Golf has an illustrious history, dating back to Scotland’s Kingdom of Fife in the 15th century. It has been a popular pastime ever since, gradually spreading to every continent—even Antarctica. But there can be no question that golf truly came into its own worldwide when television brought the outdoor sport indoors. It introduced audiences to players whose surnames alone will forever evoke images of long grassy fairways and manicured greens: Palmer, Nicklaus, Player, Trevino, and Faldo, among others.
Now, the Internet is doing for golf betting what TV did for golf awareness. It is bringing this popular activity home, making it convenient and easy to wager on a potential winner, a final score, a player’s result on a specific hole, or even the outcome of a single putt. In fact, there are now more ways to wager on golf than virtually any other sport, and organizations put up more tournaments than any bettor could possibly follow.
Established in 1916, the Professional Golf Association (PGA) conducts four major tournaments a year, in addition to a schedule of 40 events held in the United States alone. The season’s first Major is the Masters at Augusta National held each spring; Phil Mickelson narrowly defeated England's Lee Westwood there in 2010. Then in June, the U.S. Open Championship is played at Pebble Beach, most recently won by Graeme McDowell of Northern Ireland.
The scene shifts in July to St. Andrews for The Open Championship, also known as the British Open, led in 2010 by South Africa’s Louis Oosthuizen. The final Major of the year is the U.S. PGA Championship in August, freshly claimed by Martin Kaymer of Germany. Meanwhile, the PGA European Tour travels all around the world hosting tournaments, too, with a season starting in January and running through November.
There are also four World Golf Championships conducted each year, including the Accenture Matchplay, the WGC-CA Championship, the Bridgestone Invitational, and the HSBC Champions, which was newly added in 2009. And then there are all of the women’s golf tournaments of the LPGA, the events of the Asian Tour, South Africa’s Sunshine Tour, and the PGA Tour of Australasia. And don’t forget the Ryder Cup, matching a U.S. team against the best of Europe. Clearly, there are opportunities to wager and win on golf every weekend throughout the year.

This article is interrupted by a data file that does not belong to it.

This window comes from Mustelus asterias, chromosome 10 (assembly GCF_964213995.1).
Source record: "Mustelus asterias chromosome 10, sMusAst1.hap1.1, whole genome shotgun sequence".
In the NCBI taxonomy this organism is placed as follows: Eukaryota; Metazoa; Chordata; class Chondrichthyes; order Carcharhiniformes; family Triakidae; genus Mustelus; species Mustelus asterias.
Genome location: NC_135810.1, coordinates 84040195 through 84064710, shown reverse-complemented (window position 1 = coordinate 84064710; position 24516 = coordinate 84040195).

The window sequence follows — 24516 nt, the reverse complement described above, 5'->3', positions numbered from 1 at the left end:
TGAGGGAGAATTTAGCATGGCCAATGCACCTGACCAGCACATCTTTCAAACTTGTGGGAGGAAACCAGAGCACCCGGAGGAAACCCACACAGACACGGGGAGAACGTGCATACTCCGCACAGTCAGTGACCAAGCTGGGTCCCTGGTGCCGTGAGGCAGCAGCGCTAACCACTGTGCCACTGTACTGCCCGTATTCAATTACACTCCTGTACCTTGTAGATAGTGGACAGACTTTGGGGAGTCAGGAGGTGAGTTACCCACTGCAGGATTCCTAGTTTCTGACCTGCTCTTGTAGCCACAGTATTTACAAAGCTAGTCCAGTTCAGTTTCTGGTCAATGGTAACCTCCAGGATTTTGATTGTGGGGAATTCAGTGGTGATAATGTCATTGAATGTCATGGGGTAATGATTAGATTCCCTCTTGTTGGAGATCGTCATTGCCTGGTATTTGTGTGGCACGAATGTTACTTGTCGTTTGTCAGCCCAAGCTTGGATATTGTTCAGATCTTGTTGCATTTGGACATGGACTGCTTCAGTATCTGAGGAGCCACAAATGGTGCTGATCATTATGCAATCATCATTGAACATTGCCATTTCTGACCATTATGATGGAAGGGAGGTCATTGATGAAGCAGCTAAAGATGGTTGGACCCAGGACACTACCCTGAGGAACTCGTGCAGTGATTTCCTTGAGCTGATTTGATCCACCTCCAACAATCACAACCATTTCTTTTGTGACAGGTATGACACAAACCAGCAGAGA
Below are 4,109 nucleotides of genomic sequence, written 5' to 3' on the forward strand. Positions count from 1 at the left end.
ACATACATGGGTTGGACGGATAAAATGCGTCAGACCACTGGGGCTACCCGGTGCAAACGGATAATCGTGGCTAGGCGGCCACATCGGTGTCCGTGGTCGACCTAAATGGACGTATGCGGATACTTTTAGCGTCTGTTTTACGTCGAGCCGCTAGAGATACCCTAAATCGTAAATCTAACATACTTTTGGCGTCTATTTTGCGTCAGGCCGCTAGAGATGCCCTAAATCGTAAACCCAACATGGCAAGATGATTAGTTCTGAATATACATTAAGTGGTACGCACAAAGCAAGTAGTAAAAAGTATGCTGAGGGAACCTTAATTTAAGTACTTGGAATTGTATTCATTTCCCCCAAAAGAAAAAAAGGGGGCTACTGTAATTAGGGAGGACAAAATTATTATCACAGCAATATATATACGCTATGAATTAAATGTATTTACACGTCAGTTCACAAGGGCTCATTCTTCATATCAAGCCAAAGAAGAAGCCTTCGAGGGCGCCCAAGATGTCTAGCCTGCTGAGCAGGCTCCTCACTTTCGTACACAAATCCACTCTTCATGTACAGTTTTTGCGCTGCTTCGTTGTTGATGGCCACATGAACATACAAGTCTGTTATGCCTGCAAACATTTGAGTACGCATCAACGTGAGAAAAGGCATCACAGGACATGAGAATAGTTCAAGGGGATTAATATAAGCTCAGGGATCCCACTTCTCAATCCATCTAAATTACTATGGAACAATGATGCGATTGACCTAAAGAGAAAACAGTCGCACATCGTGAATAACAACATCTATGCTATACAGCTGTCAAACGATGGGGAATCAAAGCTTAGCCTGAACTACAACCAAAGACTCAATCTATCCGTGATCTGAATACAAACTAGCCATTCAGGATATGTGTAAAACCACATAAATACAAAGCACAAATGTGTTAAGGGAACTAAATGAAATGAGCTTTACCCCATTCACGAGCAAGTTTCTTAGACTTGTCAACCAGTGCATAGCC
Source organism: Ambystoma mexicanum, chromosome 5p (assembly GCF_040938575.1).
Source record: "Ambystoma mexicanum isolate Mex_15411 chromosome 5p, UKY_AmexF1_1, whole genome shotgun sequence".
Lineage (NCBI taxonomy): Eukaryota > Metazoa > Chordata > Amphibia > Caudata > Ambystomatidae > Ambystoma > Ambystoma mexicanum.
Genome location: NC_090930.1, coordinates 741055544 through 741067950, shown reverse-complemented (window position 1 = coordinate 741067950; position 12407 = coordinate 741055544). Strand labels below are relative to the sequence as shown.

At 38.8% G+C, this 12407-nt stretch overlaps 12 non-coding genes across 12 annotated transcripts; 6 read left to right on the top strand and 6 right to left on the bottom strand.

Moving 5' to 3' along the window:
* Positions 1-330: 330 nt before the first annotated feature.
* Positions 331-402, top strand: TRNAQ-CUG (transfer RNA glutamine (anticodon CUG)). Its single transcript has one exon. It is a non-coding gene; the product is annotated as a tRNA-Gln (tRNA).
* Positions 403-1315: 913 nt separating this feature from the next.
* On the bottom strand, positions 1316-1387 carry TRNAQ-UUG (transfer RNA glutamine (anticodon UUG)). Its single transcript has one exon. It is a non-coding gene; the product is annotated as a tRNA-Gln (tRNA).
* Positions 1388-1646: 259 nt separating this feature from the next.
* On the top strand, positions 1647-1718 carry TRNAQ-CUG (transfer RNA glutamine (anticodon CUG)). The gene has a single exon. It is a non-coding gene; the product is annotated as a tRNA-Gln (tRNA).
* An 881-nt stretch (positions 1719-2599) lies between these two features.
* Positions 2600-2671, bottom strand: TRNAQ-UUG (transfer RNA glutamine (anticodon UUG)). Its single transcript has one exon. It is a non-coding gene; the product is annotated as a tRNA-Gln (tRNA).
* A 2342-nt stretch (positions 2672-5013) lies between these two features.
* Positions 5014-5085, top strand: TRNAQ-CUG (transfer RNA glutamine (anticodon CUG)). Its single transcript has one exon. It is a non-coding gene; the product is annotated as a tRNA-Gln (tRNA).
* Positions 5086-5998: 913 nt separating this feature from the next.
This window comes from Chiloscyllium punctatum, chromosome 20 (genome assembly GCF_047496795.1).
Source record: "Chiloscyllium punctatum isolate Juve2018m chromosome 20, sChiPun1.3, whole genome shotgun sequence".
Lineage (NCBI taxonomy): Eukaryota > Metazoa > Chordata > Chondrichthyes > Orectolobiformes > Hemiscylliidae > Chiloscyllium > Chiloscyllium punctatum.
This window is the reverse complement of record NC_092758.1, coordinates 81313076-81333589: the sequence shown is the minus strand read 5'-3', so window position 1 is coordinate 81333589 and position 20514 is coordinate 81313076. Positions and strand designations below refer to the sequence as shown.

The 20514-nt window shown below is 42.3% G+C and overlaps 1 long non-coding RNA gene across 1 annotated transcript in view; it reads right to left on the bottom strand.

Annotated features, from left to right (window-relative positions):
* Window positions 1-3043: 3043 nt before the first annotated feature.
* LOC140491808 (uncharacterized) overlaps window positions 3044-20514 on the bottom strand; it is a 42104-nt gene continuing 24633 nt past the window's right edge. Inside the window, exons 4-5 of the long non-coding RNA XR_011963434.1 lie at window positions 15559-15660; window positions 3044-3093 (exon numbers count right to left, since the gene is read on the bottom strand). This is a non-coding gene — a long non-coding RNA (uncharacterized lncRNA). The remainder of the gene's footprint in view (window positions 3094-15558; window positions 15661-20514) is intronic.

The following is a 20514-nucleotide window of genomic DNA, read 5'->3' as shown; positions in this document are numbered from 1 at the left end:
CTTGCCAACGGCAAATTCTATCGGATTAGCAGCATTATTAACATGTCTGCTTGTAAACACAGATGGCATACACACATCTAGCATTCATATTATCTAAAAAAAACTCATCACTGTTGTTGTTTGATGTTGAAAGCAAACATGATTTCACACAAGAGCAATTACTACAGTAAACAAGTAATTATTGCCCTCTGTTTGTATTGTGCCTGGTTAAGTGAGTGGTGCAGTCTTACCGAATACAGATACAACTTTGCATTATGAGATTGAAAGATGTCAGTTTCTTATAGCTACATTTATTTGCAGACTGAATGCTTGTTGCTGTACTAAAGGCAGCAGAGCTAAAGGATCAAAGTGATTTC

By far the most prevalent form of golf betting is Ante Post Wagering, taking a stake in the outright winner of a tournament as much as months in advance of the biggest golf events. High odds are the main attraction, but they tend to contract as the first day of play draws near. To those confident of making an accurate prediction, the earlier the bet is placed the greater the potential winnings. Ante post bets may also be placed on Top European in a tournament or who will fail to make the cut.
Another popular form of golf betting is “player match betting.” Bookmakers pair up two players in a hypothetical 72-hole contest and offer the opportunity to wager on which one will fare better. Odds on a draw are also available, and this form of betting is sometimes offered on “tournament groups,” matching up groups of players in a virtual “sub-tournament.” Some care is needed in selection, however, as not every player makes the cut and winnings are only awarded for those who complete all 72 holes.
Unique to golf is a wager known as “ball betting.” Tournaments typically last four days with an 18-hole round played each day. In “three ball betting” on the first or second day, three golfers are grouped together for a round and bets are placed on which member of the trio will turn in the lowest score that day. Similarly “two ball betting” on the last two days of the tournament pairs up golfers to see who will card the best round.
An additional form of golf betting is in-running or live betting, which allows wagers on just about every aspect of the game, from whether or not a given putt will be made to how far from the pin a drive will land on a par-3 hole. Major sportsbooks and betting exchanges accommodate almost all of there golf betting variations, and many offer “free bets” of £10~£50 or more to get new bettors to sign up.